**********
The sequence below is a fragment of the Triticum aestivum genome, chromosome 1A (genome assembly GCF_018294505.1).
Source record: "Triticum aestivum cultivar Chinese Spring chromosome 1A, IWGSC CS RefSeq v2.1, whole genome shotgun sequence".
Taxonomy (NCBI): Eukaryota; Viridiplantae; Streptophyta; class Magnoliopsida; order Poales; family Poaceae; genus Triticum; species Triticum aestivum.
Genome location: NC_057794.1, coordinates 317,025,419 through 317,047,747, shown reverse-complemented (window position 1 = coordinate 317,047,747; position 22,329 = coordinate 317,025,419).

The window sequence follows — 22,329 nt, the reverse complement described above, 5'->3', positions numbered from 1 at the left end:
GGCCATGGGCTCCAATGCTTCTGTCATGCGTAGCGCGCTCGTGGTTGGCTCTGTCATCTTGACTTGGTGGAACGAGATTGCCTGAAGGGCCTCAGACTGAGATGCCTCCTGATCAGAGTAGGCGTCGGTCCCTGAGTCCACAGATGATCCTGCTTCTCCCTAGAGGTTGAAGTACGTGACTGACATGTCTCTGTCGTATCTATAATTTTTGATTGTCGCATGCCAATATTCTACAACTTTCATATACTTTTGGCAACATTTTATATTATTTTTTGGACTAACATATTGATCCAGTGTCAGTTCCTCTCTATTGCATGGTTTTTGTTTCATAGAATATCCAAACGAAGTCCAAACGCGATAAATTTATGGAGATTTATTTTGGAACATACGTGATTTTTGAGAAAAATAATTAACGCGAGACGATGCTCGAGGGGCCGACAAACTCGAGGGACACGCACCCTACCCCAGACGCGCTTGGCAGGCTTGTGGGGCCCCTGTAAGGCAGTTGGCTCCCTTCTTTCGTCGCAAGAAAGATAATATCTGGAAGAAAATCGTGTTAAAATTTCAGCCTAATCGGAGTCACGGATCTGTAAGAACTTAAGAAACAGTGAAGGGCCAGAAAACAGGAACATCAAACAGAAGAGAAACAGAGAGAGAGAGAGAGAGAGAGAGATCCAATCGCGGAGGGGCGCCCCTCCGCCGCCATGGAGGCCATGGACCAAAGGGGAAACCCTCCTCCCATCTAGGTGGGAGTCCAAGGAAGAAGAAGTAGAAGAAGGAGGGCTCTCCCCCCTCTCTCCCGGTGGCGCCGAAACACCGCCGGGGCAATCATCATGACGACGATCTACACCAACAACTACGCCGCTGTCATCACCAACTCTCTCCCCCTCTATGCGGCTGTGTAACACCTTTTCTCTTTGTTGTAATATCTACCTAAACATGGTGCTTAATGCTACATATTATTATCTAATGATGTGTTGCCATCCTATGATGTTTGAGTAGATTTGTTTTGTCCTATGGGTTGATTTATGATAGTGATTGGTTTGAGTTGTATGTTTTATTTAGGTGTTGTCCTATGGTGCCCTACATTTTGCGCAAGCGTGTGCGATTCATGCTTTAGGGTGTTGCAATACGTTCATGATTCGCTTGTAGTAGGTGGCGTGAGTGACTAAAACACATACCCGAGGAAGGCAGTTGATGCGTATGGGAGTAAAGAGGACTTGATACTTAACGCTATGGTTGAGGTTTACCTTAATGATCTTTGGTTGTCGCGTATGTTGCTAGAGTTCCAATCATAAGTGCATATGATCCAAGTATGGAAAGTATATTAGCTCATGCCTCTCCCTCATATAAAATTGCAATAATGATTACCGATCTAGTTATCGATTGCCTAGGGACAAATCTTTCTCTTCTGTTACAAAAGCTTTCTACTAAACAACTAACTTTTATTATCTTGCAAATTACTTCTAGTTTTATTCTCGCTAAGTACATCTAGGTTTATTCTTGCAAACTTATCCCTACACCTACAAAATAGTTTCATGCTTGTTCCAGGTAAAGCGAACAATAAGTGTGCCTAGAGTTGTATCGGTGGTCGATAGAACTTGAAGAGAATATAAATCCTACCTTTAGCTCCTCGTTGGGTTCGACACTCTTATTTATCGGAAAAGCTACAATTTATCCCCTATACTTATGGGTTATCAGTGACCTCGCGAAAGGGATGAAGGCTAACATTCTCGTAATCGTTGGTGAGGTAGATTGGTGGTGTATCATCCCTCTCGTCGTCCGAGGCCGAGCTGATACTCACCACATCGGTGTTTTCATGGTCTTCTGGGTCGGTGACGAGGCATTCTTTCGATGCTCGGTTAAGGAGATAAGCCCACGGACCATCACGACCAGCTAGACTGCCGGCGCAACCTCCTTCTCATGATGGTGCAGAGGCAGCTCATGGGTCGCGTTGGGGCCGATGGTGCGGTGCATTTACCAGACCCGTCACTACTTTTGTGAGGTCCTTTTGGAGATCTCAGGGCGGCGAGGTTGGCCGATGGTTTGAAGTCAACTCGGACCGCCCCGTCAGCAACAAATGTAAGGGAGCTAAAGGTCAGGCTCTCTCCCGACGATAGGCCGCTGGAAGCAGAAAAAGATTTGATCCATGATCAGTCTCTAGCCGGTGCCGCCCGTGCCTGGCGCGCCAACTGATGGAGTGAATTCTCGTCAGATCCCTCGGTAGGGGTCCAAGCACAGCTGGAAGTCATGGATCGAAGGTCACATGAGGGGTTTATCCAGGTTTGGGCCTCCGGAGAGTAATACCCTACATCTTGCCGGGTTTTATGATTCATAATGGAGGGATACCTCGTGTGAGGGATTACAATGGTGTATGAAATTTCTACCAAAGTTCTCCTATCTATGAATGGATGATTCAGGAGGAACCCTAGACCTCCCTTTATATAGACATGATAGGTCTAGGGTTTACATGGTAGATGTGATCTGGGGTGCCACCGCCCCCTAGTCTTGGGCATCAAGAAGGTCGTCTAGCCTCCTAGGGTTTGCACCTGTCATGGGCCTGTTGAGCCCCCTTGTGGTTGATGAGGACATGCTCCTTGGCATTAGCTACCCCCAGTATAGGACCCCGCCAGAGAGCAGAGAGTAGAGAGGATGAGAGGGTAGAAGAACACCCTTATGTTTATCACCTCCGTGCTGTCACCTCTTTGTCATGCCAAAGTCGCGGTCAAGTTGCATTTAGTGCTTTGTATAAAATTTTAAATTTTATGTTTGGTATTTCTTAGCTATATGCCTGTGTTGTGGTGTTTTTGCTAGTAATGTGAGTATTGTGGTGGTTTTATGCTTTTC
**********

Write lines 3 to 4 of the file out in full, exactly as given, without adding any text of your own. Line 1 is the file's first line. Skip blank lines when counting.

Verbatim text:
Taxonomy (NCBI): Eukaryota; Viridiplantae; Streptophyta; class Magnoliopsida; order Poales; family Poaceae; genus Triticum; species Triticum aestivum.
Genome location: NC_057794.1, coordinates 317,025,419 through 317,047,747, shown reverse-complemented (window position 1 = coordinate 317,047,747; position 22,329 = coordinate 317,025,419).